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Journal Article

Melatonin suppression does not automatically alter sleepiness, vigilance, sensory processing, or sleep


Spitschan,  M
Research Group Translational Sensory and Circadian Neuroscience, Max Planck Institute for Biological Cybernetics, Max Planck Society;

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Blume, C., Niedernhuber, M., Spitschan, M., Slawik, H., Meyer, M., Bekinschtein, T., et al. (2022). Melatonin suppression does not automatically alter sleepiness, vigilance, sensory processing, or sleep. Sleep, 45(11): zsac199. doi:10.1093/sleep/zsac199.

Cite as: https://hdl.handle.net/21.11116/0000-000A-91DE-8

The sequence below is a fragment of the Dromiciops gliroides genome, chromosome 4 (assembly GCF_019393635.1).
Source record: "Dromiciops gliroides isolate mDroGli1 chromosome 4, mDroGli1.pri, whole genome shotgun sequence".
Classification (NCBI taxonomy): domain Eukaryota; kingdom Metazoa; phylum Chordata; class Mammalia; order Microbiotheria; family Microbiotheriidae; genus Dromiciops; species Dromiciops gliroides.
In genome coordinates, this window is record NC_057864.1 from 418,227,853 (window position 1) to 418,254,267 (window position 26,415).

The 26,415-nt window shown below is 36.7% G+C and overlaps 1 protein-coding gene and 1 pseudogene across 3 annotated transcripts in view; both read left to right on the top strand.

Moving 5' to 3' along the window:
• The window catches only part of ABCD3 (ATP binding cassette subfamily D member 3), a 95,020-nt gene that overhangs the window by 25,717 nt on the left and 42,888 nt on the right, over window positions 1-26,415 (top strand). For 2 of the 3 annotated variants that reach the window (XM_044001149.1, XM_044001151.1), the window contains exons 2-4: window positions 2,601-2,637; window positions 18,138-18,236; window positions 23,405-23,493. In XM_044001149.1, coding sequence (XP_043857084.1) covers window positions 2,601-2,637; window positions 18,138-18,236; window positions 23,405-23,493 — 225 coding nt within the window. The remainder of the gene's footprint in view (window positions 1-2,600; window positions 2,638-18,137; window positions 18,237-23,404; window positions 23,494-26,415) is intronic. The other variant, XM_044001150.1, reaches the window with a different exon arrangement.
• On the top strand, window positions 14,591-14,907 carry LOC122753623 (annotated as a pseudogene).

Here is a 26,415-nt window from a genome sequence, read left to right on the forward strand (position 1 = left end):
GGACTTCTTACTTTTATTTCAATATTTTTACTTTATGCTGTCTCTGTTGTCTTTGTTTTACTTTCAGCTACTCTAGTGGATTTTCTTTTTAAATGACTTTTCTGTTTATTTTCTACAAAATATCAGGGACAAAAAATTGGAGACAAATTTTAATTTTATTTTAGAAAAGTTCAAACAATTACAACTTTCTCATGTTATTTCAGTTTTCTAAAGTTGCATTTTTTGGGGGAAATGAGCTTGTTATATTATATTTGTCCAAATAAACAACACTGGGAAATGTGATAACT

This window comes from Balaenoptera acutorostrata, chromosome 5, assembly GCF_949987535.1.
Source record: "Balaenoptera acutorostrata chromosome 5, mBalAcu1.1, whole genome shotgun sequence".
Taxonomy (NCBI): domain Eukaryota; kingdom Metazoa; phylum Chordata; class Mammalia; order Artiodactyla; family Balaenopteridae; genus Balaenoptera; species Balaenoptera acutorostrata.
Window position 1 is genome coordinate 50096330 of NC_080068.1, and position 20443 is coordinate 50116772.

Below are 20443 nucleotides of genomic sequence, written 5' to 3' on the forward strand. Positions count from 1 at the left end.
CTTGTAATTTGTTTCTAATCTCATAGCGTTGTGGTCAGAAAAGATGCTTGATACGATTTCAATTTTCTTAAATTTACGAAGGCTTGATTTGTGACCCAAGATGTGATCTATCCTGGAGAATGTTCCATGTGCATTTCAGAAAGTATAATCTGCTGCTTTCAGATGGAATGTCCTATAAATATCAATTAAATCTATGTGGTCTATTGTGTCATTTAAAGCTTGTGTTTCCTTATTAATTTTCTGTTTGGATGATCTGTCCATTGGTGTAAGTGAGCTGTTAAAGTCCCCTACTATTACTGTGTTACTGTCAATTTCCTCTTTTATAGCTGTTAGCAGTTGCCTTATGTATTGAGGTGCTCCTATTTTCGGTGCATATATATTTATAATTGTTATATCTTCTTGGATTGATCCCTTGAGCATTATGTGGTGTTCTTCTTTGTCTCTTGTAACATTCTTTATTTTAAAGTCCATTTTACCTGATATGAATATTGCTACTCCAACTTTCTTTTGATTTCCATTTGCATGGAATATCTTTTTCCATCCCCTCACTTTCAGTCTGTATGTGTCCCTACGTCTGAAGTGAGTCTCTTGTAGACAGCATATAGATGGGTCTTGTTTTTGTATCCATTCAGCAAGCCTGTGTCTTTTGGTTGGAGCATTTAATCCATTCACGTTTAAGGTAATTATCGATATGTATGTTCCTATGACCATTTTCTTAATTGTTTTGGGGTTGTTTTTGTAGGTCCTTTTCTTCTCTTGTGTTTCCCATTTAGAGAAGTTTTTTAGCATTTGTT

Pre-sleep exposure to short-wavelength light suppresses melatonin and decreases sleepiness with activating effects extending to sleep. This has mainly been attributed to melanopic effects, but mechanistic insights are missing. Thus, we investigated whether two light conditions only differing in the melanopic effects (123 vs. 59 lux melanopic EDI) differentially affect sleep besides melatonin. Additionally, we studied whether the light differentially modulates sensory processing during wakefulness and sleep. Twenty-nine healthy volunteers (18-30 years, 15 women) were exposed to two metameric light conditions (high- vs. low-melanopic, ≈60 photopic lux) for 1 hour ending 50 min prior to habitual bed time. This was followed by an 8-h sleep opportunity with polysomnography. Objective sleep measurements were complemented by self-report. Salivary melatonin, subjective sleepiness, and behavioural vigilance were sampled at regular intervals. Sensory processing was evaluated during light exposure and sleep on the basis of neural responses related to violations of expectations in an oddball paradigm. We observed suppression of melatonin by ≈14 % in the high- compared to the low-melanopic condition. However, conditions did not differentially affect sleep, sleep quality, sleepiness, or vigilance. A neural mismatch response was evident during all sleep stages, but not differentially modulated by light. Suppression of melatonin by light targeting the melanopic system does not automatically translate to acutely altered levels of vigilance or sleepiness or to changes in sleep, sleep quality, or basic sensory processing. Given contradicting earlier findings and the retinal anatomy, this may suggest that an interaction between melanopsin and cone-rod signals needs to be considered.